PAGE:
Disconnect from those who preceded us, from the land and water around us, from anything much bigger than just the fraught present, and life becomes a long, troubled sleep without a voice. Reconnect with those things, and our voice — which is who we are at our core — returns.
In its simplest terms, that’s what’s the young woman discovers in Finding Wolastoq Voice, the hypnotic theatre-dance hybrid by Samaqani Cocahq (Natalie Sappier) that is part of the inaugural season of NAC Indigenous Theatre.
Dancer/choreographer Aria Evans portrays that young woman, telling her story as recorded voiceovers, drums and chanting move the narrative forward and deepen it.
A Wolastoqiyik artist from Tobique First Nation in New Brunswick, Sappier — her English name is the one most commonly used — has created a piece rich in memory, despair and hope.
Evans, who is of Mi’kmaq, African and Settler heritage, embodies that journey in striking, economical fashion.
She’s a child fishing for salmon in the Wolastoq, the traditional name of the St. John River, and then she is the salmon itself, flashing in glory through the water. She is the flowing river, the jagged roots of trees, a lumbering bear at once dangerous and carrying an important message.
She’s the girl at 10, entering a decade of darkness brought on by abuse, her body, as though unjointed, convulsing in misery and reaching out in an attempt to grasp what’s been lost. “I’d forgotten how to sing. I’d forgotten how to dance,” says the voiceover.
And she is the young woman emerging from the darkness, hearing again the voices of her ancestors and of herself in the water and forest. If injury and anger trapped her for so many years, forgiveness now sets her free.
In the end, she and Wolastoq rediscover their shared voice, the disembodied voiceovers and the dancer merging in a kind of homecoming. “I am awake now. I remember who I am. I am Wolastoq,” says the voiceover.
Evans plays out this story in a round performance space by set and lighting designer Andy Moro. She dances on a warmly hued wooden platform divided into four sections, revives herself with water from lit channels radiating off the platform, uncovers curved wood stakes in sandy boxes that encircle the platform. Those stakes become the prison of bedroom walls and the trees of a liberating forest as the young woman moves from sleep to wakefulness, from mute to voiced.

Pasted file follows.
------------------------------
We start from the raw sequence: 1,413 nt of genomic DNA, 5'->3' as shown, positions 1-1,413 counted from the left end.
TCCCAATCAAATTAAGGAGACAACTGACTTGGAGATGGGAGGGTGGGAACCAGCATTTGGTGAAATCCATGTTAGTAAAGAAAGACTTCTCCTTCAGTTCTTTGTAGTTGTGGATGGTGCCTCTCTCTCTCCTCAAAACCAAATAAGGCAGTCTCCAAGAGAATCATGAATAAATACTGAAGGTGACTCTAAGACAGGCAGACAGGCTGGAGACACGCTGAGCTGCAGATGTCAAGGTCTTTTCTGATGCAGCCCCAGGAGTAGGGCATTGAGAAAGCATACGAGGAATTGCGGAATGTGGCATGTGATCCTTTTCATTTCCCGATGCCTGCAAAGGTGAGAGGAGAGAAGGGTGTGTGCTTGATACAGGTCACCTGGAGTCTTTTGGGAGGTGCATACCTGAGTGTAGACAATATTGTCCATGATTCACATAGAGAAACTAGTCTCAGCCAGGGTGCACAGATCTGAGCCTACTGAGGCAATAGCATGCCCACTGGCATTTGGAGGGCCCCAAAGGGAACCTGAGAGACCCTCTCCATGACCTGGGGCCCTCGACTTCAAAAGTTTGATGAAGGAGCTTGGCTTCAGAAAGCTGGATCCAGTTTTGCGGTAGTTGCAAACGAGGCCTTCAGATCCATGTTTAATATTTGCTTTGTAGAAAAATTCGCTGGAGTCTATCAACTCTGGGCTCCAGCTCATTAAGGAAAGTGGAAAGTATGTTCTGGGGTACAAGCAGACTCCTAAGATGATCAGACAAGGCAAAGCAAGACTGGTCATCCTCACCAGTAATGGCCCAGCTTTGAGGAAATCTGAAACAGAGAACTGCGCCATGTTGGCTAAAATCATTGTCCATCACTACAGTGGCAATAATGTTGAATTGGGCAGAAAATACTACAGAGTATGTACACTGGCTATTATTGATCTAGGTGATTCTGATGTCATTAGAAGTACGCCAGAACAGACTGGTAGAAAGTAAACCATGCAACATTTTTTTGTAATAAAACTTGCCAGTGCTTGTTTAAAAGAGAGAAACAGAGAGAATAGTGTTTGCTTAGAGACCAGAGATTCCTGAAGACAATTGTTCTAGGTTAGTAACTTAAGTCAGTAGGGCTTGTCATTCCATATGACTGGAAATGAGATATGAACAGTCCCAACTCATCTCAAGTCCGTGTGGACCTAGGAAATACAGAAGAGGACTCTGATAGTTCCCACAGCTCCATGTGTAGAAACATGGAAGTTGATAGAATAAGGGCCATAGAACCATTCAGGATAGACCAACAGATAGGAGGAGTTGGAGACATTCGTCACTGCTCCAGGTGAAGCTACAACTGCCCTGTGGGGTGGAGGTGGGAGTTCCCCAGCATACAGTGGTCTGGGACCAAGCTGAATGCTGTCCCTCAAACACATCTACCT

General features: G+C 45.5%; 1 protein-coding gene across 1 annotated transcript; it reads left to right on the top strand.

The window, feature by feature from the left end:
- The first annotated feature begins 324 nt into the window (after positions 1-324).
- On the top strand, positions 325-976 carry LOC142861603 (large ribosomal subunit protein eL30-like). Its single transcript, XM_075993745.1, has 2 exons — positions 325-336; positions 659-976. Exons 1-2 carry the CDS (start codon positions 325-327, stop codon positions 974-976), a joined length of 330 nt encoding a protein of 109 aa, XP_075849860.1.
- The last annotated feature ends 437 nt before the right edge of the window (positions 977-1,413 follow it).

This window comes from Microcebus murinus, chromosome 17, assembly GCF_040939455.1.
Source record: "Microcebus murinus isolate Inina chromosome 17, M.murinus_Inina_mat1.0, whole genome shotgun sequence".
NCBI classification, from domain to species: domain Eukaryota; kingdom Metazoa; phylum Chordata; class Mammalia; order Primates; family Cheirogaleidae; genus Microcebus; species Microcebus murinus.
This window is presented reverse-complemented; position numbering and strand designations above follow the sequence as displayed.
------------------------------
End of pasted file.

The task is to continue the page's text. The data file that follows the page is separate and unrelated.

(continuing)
Directed by Thomas Morgan Jones and with sound design by Michael Doherty, Sappier’s piece — the first play she’s ever written — is taut, layered and moving.
Like much of what we’ve seen in these opening weeks of NAC Indigenous Theatre, including a powerfully unadorned remounting of Kevin Loring’s play Where the Blood Mixes, Finding Wolastoq Voice is also a story of extraordinary resilience, of re-found voices emerging from a trajectory of human wreckage. It’s a trajectory and a resurgent strength of which most of us, the white settlers of Canada whose ancestors instigated the destruction and who so often continue to perpetuate it, cannot conceive.
That such resilience exists is a kind of miracle. That those who have had to find it have welcomed us so graciously to share in their stories is an extraordinary act of generosity.
Finding Wolastoq Voice is a Theatre New Brunswick production in association with Prairie Theatre Exchange. It was reviewed Saturday. In the Azrieli Studio until Sept. 23. For tickets and more information: NAC box office, Ticketmaster outlets, 1-888-991-2787, nac-cna.ca
The show is part of the Mòshkamo Indigenous Arts Festival, an all-Indigenous celebration throughout the NAC’s performance and public spaces on unceded Algonquin Anishinaabeg territory. It runs until Sept. 29.